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Five Federal Grants for College Students

While student aid is definitely competitive, there are a great many resources out there if you're just beginning your post-secondary education. Almost every college, university, or trade school offering online classes and degrees has a financial aid office or student aid website. Students often give up on aid or turn to loans before exploring all their options for grants. Grants may have conditions for receiving awards, but do not require repayment. And while they won't entirely pay for your education, they can take a dent out of your costs for books and other fees.

Here are five Federal grants available for students of higher learning:

1. Teach Grant Program. This is the newest grant program, created by Congress' College Cost Reduction and Access Act of 2007. Students who enroll in undergraduate or graduate-level teacher training programs and who are committed to classroom teaching can receive $4,000 a year in grants toward tuition. You must commit to teach for four academic years in a elementary or secondary school serving low-income students to qualify.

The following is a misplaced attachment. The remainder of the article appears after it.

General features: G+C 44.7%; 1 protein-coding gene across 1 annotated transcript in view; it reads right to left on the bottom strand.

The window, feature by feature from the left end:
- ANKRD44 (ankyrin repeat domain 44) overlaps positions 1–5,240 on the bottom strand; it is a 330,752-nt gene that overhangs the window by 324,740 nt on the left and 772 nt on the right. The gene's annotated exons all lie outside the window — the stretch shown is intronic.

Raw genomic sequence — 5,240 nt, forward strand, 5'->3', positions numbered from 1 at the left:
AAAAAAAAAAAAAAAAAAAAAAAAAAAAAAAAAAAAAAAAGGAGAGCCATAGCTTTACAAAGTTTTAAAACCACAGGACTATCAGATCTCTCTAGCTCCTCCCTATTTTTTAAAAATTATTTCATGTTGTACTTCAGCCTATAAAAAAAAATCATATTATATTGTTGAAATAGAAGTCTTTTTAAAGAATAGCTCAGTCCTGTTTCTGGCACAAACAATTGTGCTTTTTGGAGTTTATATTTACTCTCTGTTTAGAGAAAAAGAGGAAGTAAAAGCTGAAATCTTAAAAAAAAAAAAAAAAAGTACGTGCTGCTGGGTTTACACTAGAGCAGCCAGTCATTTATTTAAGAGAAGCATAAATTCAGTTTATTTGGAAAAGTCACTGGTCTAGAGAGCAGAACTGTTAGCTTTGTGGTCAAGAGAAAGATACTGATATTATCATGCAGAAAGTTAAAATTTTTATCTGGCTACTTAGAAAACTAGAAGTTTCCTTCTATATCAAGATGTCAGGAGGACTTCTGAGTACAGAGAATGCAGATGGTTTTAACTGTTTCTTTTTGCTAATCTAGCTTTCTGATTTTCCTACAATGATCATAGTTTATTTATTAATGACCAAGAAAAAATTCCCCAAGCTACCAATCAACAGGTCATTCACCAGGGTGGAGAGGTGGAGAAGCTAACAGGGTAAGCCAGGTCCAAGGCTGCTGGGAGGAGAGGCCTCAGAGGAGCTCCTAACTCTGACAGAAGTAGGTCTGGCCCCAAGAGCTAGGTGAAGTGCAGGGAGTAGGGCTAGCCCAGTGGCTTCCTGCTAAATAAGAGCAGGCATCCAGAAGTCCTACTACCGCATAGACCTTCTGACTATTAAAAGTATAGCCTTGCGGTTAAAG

2. Federal Pell Grant. This is a jumpstart grant to students beginning undergrad work for the first time. Grants for 2008 are approximately $4,731 a year and are based on economic needs and education costs.

3. Federal Supplemental Educational Opportunity Grant. The FSEOG is for students with extreme financial need. Lowest income students get first priority for these $100 and $4,000 a year grants.

4. Academic Competitiveness Grant. The AC Grant is a relatively new grant, created to supplement Pell grantees based on their academic aptitude or accomplishment. First-year students receive $750 in addition to the Pell Grant; second-year students with at least a 3.0 grade average can receive up to an additional $1,300 a year.

5. A National SMART Grant. Third and fourth-year students who qualify for a Pell Grant and have at least a 3.0 grade point average are eligible to apply for an additional $4,000 a year. To qualify, you must be majoring in the sciences, engineering, mathematics, technology, or in a foreign language determined by the federal government to be critical to national security.

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